LTE-Broadcast did need approval, not by the FCC but the 3GPP. The 3GPP sets standards for LTE communications (currently in Release 13). But the 3GPP isn’t a governmental group; it “unites seven telecommunications standard development organizations”, developing worldwide standards without direct governmental involvement. Approval is less political and certainly more market-savvy than the bad, old, per-market RF technology approvals of the PTT era, or pre-Judge Greene AT&T. The sort-of open-market, engineering-centric approach of the various 3GPP working groups have served the public—both US and global—well.

And that’s the lesson: More freedom, particularly fewer governmental regulations, have allowed a rapid advance in communications standards, capital investment in cellular infrastructure, and the battle between Android and iPhone. This let-the-nerds-loose approach set the stage for such astounding improvements as Artemis’s claimed 35X more efficient pCell cellular demonstration, Alcatel’s lightRadio, and SpiderCloud Wireless, just to name three.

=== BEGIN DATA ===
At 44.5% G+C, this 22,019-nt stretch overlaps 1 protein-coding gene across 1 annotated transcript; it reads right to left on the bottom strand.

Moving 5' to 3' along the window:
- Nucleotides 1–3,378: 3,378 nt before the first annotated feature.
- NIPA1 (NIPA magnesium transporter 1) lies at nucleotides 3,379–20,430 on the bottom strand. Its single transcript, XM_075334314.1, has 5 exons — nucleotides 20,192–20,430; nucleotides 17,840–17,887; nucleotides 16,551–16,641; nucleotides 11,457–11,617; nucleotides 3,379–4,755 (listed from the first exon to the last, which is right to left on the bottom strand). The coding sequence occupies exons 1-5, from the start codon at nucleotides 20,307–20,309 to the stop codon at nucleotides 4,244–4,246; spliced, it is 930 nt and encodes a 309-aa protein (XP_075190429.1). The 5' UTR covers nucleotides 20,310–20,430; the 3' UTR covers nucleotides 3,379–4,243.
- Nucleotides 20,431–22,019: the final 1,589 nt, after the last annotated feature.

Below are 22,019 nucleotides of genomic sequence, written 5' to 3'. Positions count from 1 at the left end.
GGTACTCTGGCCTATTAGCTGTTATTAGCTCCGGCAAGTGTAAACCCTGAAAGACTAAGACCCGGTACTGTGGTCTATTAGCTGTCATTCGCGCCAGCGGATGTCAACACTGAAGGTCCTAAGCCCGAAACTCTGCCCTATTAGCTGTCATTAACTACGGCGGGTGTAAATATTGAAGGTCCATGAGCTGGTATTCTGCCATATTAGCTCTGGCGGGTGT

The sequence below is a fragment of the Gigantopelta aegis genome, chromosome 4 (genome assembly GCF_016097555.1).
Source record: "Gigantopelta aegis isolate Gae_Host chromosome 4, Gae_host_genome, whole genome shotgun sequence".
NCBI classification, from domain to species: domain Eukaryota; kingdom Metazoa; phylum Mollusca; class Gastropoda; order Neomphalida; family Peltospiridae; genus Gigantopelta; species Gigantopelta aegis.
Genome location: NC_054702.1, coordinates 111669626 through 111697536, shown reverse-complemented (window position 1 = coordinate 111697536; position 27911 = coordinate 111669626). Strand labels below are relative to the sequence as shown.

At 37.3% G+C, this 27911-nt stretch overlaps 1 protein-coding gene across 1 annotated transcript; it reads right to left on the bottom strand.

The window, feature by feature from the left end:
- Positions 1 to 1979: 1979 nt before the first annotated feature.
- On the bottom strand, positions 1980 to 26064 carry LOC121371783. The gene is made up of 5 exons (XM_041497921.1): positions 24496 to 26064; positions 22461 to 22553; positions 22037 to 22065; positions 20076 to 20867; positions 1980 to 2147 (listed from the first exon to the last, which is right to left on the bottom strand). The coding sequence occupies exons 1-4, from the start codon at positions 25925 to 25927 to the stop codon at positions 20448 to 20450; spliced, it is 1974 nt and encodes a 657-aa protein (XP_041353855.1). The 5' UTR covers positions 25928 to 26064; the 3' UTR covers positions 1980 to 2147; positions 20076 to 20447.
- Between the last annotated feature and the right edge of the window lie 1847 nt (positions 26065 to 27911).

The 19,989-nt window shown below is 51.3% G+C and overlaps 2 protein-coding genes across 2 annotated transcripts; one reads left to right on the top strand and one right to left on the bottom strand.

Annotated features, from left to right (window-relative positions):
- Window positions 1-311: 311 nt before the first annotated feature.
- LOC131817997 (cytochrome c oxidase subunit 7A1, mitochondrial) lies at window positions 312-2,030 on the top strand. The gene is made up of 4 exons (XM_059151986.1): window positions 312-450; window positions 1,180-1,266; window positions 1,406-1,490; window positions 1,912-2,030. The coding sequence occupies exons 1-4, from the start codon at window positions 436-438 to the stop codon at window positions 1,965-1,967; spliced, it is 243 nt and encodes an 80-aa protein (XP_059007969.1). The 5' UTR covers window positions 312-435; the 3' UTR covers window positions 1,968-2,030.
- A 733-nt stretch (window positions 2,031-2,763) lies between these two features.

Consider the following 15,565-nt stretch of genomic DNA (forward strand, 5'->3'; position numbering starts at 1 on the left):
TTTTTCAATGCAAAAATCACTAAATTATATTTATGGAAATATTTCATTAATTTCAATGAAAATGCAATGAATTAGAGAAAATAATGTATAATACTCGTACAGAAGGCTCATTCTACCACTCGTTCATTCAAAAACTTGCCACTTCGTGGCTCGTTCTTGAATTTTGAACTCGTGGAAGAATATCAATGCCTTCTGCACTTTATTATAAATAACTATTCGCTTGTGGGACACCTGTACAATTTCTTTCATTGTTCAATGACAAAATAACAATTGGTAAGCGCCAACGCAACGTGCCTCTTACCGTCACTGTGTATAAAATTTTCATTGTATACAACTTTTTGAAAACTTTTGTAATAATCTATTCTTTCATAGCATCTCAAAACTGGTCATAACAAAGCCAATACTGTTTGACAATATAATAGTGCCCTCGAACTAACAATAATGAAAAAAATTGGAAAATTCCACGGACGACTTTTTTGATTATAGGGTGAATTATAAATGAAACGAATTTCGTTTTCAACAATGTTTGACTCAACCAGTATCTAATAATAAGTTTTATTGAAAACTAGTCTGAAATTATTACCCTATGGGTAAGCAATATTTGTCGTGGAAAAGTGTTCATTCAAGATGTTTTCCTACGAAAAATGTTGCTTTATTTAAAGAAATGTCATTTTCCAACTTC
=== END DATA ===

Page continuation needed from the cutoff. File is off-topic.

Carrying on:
Government Rules, Corporate Shenanigans

On the other side: Government regulation. During AWS-3, bidder DISH Network used tiny subsidiaries to obtain small business discounts for their bids, a clever bit of regulatory jujitsu that did not go unnoticed by their competitors.

That bit of rent-seeking illustrates the bigger problem: Corporations, especially in markets with large sums of money at stake, will use every tool they have to gain unfair advantage. They’d much prefer spending a few million on lobbying to a few billion on competition, which is not good for consumers. The more opportunities in the law, the more they will. There are many in this ruling, especially compared to the truly light regulation under CMRS.

That’s the key issue with the FCC “Open Internet” ruling: If a camel is a horse designed by committee, the FCC Trojan Camelid clearly is nosing open the tent flap. The FCC forbore certain regulations on the Internet, but claims the power to regulate as they see fit under Title II. Many commentators have, incorrectly, said “over 700 rules [under Title II] aren’t going to be applied.” That’s incomplete and inaccurate. The current commissioners cannot bind future ones; what’s to say future commissioners—or the bureaucracy—will stop forebearing?